Stephen prosper in his time
Well he may and he may decline -Robert Hunter
I was talking with an old friend this morning about honoring our experience seeing live Grateful Dead shows. I suggested it might be beneficial to openly state that it was an important part of our development as people and as businessmen. The thought is like-minded souls might resonate with that.
We joked how doing so would certainly fill some holes in our resumes. Anyway, I started thinking about how much of an impact that time in my life had on me and what the particulars were, especially the organizational lessons learned that might be valuable to recall and to share.
Turns out, I’m not the only one with thoughts on the subject. A quick Google search brought me to a post by Adam at Create Business Growth. Here’s a condensed summary of that post:
Here are some lessons learned on the road while touring with the Dead:
-It’s ok to be different
-A strong community is powerful
-Good marketing doesn’t need to be expensive
-Package up products and services and offer discounts in bulk
-Give away something for free
-Be kind to other people
-You can get by even with a sporadic income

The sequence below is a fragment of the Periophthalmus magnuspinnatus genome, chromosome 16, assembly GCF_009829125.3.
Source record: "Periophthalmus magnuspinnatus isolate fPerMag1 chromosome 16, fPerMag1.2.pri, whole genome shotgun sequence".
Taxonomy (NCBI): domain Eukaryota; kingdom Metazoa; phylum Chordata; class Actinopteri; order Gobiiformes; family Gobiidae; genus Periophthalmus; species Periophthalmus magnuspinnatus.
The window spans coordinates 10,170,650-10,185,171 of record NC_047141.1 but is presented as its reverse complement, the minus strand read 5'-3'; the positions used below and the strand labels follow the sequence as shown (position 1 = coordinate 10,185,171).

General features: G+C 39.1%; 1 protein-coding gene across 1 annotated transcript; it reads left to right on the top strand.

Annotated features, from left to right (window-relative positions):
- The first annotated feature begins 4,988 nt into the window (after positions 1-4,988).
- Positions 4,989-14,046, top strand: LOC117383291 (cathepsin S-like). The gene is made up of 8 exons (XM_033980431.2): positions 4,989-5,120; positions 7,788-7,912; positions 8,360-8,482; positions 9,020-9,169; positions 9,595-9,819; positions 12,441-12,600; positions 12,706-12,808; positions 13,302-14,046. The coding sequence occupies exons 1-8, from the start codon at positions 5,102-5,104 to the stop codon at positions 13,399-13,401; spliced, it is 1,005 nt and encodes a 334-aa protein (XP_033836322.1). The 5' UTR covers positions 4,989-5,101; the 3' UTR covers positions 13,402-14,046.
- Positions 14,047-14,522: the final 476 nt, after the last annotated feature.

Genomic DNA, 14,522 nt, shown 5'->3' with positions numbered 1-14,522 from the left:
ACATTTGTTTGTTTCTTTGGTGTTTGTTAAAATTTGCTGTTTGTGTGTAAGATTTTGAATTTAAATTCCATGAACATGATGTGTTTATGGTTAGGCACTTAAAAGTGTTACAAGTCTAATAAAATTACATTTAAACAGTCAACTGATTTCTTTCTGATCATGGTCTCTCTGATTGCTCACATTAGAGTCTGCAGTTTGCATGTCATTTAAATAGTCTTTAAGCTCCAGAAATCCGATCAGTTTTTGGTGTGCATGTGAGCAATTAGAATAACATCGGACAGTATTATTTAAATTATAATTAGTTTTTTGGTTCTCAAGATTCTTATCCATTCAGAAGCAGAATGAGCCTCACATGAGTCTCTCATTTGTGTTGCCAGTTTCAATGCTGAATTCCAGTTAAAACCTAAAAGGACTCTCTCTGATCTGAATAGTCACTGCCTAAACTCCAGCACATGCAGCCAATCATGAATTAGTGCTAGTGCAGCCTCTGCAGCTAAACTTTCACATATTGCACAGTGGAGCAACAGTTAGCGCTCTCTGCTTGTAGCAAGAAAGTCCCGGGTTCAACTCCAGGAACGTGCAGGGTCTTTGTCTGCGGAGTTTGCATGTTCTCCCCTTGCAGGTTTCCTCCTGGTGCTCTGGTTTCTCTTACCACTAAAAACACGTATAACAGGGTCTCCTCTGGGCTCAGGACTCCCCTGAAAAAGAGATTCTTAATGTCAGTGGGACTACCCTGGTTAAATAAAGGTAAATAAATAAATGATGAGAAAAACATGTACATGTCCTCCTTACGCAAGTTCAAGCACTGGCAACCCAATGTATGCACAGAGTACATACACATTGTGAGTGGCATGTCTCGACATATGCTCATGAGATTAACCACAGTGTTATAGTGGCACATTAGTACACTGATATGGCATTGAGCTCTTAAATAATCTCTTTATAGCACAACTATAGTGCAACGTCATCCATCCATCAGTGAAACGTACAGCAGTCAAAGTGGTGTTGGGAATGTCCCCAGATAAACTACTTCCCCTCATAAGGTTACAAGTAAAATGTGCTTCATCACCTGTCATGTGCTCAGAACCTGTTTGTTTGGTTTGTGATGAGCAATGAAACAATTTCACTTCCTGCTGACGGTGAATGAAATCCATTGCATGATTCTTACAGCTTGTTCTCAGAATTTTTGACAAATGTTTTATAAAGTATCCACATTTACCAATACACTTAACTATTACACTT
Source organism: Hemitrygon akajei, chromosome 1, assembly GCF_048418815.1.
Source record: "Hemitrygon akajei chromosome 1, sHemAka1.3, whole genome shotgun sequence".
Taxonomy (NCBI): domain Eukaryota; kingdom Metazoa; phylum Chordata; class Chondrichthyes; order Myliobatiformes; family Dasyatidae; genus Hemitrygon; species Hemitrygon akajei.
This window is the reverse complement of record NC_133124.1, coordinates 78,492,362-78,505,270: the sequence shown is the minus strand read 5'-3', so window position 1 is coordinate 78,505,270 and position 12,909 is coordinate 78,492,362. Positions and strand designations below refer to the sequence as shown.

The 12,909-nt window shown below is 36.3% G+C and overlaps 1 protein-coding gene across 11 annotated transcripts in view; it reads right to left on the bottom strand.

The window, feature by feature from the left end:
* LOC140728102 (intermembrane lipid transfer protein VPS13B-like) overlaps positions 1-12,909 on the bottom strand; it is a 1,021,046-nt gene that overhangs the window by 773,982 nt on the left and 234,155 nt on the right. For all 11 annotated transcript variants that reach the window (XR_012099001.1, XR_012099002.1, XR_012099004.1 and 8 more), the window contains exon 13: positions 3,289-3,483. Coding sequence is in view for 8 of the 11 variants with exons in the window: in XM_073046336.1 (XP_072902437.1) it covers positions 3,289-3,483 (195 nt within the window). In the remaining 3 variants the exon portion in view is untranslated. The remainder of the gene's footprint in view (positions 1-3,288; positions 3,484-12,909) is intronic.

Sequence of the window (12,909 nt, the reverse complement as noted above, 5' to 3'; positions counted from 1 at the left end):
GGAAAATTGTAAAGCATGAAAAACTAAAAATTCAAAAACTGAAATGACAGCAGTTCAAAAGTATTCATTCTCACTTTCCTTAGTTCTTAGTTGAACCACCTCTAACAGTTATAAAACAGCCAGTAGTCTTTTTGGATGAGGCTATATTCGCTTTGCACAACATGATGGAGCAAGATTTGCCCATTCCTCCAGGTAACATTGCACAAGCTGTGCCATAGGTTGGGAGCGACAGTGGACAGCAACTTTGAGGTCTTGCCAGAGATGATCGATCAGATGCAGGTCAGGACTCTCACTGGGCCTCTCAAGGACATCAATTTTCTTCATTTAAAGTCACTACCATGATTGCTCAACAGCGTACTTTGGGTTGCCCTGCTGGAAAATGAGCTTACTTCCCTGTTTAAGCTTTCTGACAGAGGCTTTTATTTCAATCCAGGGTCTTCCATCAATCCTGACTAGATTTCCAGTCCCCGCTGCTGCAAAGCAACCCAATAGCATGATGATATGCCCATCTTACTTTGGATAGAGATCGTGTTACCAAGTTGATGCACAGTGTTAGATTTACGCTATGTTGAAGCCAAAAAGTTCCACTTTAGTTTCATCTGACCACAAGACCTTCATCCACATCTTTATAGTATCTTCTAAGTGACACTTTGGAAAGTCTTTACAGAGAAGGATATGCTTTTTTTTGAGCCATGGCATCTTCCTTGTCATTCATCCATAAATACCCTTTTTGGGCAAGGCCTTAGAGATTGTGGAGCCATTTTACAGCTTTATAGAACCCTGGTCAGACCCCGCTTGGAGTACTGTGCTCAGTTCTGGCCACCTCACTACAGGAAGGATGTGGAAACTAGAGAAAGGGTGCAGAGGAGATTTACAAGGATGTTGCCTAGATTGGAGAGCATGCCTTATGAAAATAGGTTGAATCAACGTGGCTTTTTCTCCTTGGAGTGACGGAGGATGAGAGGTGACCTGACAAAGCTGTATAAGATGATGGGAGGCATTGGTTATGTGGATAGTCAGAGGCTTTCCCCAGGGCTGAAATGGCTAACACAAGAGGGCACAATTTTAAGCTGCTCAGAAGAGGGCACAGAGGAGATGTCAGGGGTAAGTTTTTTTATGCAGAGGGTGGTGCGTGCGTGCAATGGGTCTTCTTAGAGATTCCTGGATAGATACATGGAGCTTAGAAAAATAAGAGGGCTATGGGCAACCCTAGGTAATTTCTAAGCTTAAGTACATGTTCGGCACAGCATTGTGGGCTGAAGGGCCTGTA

-Make it easy to share your content
-It’s ok to have fun
That’s a good list. One I’d like to add to and give some context and meaning to over time. It might make for an interesting essay, or a book. I’ll work up an outline…
In the meantime, here are some obvious things not on the above list:
Learn the Basics, Then Experiment Relentlessly: The Dead’s willingness to experiment was grounded solidly in the basics, in American folk music, specifically. It helps to have that training and core familiarity with your subject, or industry, before you venture too far out. Once you’ve “got it” though, it’s time to head out for uncharted territories.
Be Forever Dedicated To Craft: The Dead practiced and played their asses off. People sometimes wonder how I create the volume of content that I do, and the answer is simple, it’s what I enjoy doing, so I’m always doing it, just like a musician who is dedicated to craft is always running through scales and chord progressions.
Work With People You Trust and Want to Be Around: In order to play in an improvisational group, you have to establish a deep trust and familiarity or it all falls apart mid-expedition. To go where no band, or no company, has dared to go before requires a willingness to experiment and the skill to pull it off, but it’s faith in the people around you that makes the real difference.